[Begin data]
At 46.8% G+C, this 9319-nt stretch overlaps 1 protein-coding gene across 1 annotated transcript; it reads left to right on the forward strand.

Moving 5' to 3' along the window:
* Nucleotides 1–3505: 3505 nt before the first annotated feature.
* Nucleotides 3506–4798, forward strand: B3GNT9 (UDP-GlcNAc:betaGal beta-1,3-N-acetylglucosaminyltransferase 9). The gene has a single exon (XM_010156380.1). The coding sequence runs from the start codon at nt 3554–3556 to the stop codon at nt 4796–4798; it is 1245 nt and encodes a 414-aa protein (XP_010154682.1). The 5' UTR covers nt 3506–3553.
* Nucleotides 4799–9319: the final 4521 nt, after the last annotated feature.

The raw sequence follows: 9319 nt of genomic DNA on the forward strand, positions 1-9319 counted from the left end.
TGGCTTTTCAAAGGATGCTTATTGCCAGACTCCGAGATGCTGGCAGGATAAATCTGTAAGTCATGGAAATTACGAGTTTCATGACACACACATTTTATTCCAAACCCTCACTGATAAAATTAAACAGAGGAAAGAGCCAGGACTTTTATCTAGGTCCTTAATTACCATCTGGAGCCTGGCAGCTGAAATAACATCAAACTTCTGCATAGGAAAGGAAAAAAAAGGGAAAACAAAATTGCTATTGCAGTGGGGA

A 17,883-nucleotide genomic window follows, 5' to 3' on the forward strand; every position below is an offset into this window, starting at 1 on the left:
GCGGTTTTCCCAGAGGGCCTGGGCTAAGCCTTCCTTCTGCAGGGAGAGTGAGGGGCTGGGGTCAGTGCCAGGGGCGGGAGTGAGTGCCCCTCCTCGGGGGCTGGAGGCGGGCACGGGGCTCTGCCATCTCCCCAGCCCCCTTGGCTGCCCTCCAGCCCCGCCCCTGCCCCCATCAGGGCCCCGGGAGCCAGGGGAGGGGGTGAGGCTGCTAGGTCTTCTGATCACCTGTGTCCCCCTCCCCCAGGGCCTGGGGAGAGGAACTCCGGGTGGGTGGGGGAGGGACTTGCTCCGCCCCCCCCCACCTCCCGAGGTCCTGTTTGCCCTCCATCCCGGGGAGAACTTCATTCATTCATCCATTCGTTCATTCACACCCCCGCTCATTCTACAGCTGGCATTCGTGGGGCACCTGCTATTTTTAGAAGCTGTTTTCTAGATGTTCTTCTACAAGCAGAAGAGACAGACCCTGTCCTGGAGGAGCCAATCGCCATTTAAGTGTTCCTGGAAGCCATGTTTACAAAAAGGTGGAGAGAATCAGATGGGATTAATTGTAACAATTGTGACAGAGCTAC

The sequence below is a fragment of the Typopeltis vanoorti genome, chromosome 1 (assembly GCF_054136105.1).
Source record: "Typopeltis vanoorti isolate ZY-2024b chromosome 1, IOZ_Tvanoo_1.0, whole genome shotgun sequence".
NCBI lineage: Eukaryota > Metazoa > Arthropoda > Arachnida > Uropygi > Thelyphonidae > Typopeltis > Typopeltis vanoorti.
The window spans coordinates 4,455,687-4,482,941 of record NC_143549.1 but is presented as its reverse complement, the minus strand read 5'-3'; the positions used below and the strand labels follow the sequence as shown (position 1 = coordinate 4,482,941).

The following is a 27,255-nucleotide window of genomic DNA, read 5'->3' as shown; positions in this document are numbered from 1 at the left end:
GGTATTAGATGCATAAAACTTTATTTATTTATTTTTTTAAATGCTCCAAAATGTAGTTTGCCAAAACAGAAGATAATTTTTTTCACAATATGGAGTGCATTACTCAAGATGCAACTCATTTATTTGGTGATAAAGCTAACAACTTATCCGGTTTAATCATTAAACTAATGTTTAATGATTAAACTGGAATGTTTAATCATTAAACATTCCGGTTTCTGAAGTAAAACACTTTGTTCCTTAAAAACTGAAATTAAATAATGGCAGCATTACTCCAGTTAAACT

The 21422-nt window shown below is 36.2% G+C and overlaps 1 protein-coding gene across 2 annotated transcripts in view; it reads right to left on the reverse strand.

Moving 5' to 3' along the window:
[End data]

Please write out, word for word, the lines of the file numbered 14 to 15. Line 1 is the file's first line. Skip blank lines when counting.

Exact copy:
The following is a 27,255-nucleotide window of genomic DNA, read 5'->3' as shown; positions in this document are numbered from 1 at the left end:
GGTATTAGATGCATAAAACTTTATTTATTTATTTTTTTAAATGCTCCAAAATGTAGTTTGCCAAAACAGAAGATAATTTTTTTCACAATATGGAGTGCATTACTCAAGATGCAACTCATTTATTTGGTGATAAAGCTAACAACTTATCCGGTTTAATCATTAAACTAATGTTTAATGATTAAACTGGAATGTTTAATCATTAAACATTCCGGTTTCTGAAGTAAAACACTTTGTTCCTTAAAAACTGAAATTAAATAATGGCAGCATTACTCCAGTTAAACT